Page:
Significance of Fossils from the Huiroa Oil-bore, Taranaki.
[Read, by permission of the Director of the N.Z. Geological Survey, before the Wellington Philosophical Society, 10th October, 1923; received by Editor, 6th October, 1924; issued separately, 31st March, 1926.]
Three shells from between the depths of 4,550 ft. and 4,760 ft. in the Huiroa oil-bore (twenty-four miles south-east of New Plymouth, or fifteen miles by a road north-east of Stratford), forwarded to the Geological Survey in 1916 by Mr. J. Henchman, and identified by Mr. H. Suter, * are now classed by Dr. Marwick † as—
Aethocola cliftonensis Marwick,
Streptopelma henchmani Marwick,
Turritella carlottae Watson (still living).
These fossils can be used to refer the beds from which they came to their place in the Tertiary succession recognized in Taranaki (see p. 317). The most important for this purpose is Streptopelma henchmani, ‡ which has been collected by the writer on the coast between Pukearuhe and the mouth of Onairo Stream—the only locality besides the bore in which it is known to occur—in beds belonging to the lower 1,400 ft. of the Onairo series. Aethocola cliftonensis ranges from the Onairo series down to the underlying Tongaporutu series, and the Recent species Turritella carlottae, according to Dr. Marwick, also ranges down to the Tongaporutu series. The above evidence thus indicates that the bottom of the well, at 4,921 ft. (or about 4,250 ft. below sea-level), is probably still in the Onairo series, though possibly in the Tongaporutu series. The stratigraphical evidence tends to place the bottom of the bore at least as low as the base of the former series.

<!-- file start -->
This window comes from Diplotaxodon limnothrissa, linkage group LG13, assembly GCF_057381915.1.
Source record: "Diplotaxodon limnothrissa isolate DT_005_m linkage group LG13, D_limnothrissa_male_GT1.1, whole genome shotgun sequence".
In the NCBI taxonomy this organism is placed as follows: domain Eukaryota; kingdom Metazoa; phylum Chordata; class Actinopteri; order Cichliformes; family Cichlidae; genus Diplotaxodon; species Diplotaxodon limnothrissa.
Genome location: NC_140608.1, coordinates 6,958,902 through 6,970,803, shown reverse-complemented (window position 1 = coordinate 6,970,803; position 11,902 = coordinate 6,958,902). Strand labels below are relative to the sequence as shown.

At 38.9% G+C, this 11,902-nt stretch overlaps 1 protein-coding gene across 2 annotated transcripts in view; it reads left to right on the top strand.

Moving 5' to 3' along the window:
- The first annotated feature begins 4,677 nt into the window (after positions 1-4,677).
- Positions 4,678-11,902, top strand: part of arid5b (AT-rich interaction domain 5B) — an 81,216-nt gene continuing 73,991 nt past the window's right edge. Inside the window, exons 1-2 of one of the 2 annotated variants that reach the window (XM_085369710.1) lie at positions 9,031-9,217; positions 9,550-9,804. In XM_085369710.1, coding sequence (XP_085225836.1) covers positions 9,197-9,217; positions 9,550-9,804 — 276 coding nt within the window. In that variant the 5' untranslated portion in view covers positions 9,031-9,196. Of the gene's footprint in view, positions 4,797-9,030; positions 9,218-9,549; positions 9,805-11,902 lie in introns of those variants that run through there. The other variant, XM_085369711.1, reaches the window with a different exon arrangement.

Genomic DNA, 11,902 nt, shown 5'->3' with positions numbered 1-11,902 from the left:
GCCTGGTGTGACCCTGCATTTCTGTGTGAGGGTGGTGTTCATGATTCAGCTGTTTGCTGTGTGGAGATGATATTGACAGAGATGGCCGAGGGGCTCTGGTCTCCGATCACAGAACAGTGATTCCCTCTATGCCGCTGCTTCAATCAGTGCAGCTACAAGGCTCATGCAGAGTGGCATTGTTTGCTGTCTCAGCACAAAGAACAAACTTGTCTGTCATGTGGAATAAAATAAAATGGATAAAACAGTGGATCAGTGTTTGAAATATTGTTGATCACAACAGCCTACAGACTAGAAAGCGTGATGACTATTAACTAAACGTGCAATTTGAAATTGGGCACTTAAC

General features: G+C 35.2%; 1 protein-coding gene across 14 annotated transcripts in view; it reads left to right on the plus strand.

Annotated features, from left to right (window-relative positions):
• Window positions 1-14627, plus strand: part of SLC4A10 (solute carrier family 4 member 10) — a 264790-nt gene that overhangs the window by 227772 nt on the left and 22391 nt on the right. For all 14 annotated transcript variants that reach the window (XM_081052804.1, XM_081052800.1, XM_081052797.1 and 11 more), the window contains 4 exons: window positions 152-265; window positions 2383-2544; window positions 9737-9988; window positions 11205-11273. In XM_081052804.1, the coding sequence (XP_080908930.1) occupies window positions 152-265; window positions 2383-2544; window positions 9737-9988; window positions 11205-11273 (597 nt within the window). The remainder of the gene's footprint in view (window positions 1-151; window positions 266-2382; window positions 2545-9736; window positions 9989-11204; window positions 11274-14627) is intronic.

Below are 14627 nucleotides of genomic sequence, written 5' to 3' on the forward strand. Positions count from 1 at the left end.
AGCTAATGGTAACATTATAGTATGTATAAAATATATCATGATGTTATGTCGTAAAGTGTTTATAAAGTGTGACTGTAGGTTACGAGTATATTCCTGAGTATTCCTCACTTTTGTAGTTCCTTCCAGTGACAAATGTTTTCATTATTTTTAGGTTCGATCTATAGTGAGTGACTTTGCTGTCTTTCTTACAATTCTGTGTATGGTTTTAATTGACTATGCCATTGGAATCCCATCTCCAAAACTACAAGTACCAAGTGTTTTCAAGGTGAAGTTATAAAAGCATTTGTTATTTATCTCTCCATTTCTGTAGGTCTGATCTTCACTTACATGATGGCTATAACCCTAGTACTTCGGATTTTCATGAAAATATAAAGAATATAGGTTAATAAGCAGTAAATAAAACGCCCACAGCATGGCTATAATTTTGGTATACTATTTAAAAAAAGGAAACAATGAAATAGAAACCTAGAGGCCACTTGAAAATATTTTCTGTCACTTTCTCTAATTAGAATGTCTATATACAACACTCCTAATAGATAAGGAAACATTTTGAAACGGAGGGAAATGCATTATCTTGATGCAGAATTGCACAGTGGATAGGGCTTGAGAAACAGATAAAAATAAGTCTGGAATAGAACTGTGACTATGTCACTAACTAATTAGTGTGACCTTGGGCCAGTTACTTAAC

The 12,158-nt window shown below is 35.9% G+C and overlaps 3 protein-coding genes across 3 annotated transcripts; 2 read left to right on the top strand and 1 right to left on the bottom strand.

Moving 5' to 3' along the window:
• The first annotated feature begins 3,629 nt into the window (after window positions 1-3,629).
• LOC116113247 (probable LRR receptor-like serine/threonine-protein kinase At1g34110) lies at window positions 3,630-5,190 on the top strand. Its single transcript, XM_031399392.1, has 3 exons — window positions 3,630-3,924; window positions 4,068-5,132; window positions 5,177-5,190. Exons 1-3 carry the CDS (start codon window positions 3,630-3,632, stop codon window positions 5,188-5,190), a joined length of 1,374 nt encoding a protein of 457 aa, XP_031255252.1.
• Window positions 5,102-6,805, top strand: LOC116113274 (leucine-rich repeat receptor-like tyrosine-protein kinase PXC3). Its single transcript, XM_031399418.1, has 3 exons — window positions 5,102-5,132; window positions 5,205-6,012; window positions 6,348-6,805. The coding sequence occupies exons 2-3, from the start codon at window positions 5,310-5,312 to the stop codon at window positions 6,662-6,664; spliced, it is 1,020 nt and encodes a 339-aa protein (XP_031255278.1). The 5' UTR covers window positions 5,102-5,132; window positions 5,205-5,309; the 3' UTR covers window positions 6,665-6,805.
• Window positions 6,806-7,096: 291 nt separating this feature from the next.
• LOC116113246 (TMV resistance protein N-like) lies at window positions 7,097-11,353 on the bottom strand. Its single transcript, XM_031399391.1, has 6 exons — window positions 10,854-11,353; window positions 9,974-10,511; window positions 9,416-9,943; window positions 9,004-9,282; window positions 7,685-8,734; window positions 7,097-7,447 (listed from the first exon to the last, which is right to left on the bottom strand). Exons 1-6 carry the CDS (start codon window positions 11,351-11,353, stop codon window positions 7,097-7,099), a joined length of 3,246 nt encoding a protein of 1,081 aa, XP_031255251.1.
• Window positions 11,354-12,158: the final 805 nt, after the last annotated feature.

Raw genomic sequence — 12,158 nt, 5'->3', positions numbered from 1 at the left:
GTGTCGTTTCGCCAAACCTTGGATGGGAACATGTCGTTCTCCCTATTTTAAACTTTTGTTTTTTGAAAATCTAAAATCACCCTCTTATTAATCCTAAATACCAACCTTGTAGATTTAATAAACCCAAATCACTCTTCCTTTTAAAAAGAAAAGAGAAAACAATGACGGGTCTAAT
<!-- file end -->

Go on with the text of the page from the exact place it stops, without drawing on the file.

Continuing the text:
Since at New Plymouth only the Onairo beds have yielded oil—deep boring into older strata having so far proved unsuccessful—a knowledge of the position of the base of the Onairo series will be of use in testing this known petroliferous series in other parts of Taranaki. About 2,000 ft. of Onairo beds is exposed on the coast as far west as a point six miles east of the mouth of the Waitara; and if roughly the same dip is maintained, and no big faults displace the strata, the base of the series lies at about 4,000 ft. below sea-level at New Plymouth. A line drawn south-east from New Plymouth to a point a little to the north-east of the Huiroa bore is believed to indicate approximately the base of the Onairo series at 4,000 ft. below sea-level. To the north-east it lies at shallower depths, reaching sea-level at the southern end of White Cliffs.
Any fossils, even if fragmentary, obtained during drilling in Taranaki are of interest, and some may be of value in determining the position of the beds penetrated.
[Footnote] * N.Z. Geol. Surv. Pal. Bull. No. 8, p. 24, 1921.
[Footnote] † For description of the first two species see paper by Dr. Marwick at page 321.
[Footnote] ‡ Termed Verconella n. sp. in N.Z. Geol. Surv. 17th Ann. Rep., Parliamentary Paper C.—2c, p. 8, 1923.